Better mouse model developed to study immune response Genetically modified mouse provides higher quality data in first study
University of Tokyo researchers and their collaborators have demonstrated that a transcription factor called interferon regulatory factor 3 (IRF3) is a specific and essential regulator of innate immune responses that are evoked by pathogenic viruses and bacteria. Scientific understanding of the regulation of host defense to pathogens and IRF3 has taken a further step forward with the availability of Irf3flox/flox, a gene that allows for tissue-specific Irf3 genomic deletion.
The innate immune system specializes in detecting and orchestrating appropriate responses to pathogens. A key mechanism that the innate immune system uses to transmit and amplify warning is the secretion of cytokines, such as the type I interferons IFN-α and IFN-β. The direct transcriptional regulation of a number of critical and potent immune mediators is how IRF3 plays a crucial role in the innate system. Many previous studies characterizing IRF3’s role in regulating innate immune signaling and immune cell death used conventional Irf3-deficient mice. However, in addition to lacking tissue specificity, the scientific community discovered that these conventional mice also had an extra gene deleted.
A research group led by Project Associate Professor Hideyuki Yanai at the Institute of Industrial Science engineered Irf3flox/flox mice to study IRF3 function in a tissue- and cell-selective manner. These mice were also used to validate the dependence of IRF3 on innate immune responses. Specifically, Yanai and his colleagues showed that IRF3 was required for the induction of type I interferon messenger RNA and for survival after viral infection. The group identified that IRF3 specifically in myeloid cells, a type of blood cell found in bone marrow, is involved in mediating toxic shock as demonstrated by reduced mortality of CD11bcre/+IRF3flox/flox mice challenged with lipopolysaccharide (LPS)-induced shock, a symptom of bacterial infection. These results indicate that IRF3 is a critical transcription factor for antiviral innate immune responses and inflammatory diseases, and the new Irf3flox/flox lab mouse will serve as a useful tool to explore the activity of IRF3 within multicellular immune responses.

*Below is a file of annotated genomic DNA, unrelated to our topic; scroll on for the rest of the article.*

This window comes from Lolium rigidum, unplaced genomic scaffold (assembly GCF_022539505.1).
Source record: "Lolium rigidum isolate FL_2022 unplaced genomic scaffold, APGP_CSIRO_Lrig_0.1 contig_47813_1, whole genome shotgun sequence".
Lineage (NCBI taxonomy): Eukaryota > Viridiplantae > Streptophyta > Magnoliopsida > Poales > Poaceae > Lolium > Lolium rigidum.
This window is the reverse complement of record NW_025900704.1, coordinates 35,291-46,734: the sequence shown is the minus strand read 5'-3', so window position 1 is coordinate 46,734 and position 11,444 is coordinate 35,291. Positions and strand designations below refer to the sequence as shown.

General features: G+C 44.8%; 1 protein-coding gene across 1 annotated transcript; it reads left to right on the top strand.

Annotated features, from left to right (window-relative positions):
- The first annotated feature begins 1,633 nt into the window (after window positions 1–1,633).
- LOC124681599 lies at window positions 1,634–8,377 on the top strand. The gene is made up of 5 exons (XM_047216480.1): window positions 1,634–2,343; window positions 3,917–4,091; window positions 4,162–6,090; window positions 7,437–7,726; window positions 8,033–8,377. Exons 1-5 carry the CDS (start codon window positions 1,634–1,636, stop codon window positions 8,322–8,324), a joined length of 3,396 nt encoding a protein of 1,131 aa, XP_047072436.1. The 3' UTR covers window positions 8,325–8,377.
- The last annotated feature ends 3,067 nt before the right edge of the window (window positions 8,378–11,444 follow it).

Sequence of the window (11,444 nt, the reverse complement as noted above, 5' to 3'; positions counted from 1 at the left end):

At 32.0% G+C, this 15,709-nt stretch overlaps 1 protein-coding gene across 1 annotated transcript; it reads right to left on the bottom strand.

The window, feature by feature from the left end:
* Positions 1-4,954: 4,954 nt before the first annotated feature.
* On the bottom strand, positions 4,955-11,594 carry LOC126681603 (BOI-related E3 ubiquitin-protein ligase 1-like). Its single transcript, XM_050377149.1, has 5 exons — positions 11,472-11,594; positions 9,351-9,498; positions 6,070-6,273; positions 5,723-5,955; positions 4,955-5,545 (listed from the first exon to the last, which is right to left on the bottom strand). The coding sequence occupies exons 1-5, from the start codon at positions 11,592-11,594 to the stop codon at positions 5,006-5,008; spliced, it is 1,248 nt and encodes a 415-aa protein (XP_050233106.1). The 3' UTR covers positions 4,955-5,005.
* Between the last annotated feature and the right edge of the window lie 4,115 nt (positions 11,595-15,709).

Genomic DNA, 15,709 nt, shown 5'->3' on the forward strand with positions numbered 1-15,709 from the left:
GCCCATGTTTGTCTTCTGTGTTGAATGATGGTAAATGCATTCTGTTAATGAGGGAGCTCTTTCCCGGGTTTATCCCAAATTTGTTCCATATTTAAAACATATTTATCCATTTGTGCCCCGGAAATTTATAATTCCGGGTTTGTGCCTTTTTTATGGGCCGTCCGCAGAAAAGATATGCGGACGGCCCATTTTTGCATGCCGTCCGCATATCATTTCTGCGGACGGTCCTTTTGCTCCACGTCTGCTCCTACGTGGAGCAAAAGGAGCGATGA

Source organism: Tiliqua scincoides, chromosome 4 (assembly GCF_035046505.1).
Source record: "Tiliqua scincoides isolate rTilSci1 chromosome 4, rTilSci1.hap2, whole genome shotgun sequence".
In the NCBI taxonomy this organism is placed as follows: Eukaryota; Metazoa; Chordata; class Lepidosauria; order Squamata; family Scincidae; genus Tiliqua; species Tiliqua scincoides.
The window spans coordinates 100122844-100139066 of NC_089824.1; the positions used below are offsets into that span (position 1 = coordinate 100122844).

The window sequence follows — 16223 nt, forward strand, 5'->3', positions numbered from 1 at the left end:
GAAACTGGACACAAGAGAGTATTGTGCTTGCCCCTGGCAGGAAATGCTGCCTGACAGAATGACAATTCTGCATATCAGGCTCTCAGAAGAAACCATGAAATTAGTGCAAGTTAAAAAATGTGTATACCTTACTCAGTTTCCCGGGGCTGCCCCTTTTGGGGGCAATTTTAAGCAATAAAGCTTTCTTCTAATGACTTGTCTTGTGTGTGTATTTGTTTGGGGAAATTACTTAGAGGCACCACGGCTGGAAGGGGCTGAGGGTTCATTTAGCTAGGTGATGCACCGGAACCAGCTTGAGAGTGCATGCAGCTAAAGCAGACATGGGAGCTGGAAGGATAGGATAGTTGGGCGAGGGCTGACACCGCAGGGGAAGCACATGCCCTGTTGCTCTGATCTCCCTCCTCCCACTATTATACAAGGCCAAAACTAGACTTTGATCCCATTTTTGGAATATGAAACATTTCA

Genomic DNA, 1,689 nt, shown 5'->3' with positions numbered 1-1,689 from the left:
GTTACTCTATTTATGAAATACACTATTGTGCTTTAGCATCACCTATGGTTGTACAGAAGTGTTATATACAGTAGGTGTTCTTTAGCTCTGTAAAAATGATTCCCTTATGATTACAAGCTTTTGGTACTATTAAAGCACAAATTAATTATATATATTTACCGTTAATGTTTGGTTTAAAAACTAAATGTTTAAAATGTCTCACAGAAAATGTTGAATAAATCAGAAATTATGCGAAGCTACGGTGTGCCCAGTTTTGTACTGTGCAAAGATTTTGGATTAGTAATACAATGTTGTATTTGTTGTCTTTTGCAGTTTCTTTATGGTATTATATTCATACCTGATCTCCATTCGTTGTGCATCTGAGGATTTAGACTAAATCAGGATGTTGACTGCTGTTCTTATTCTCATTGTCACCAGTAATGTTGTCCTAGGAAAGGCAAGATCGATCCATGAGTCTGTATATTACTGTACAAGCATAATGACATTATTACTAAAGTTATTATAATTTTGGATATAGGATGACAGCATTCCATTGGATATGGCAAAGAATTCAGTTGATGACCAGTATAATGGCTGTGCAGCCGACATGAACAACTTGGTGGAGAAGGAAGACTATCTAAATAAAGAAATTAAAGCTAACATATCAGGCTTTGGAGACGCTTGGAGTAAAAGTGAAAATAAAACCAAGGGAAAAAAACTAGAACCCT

“There have been numerous reports indicating the role of IRF3 in host defense against infection by viruses and bacteria,” said Yanai. He continued, “It is quite interesting and important to clearly demonstrate that this transcription factor is actually important in innate immune responses against pathogen infection by using the conditional Irf3-deficient mice newly generated in this project.”
The current study was carried out in collaboration with Researcher Kohei Kometani and Professor Rudolf Grosschedl from the Max Planck-The University of Tokyo Center for Integrative Inflammology.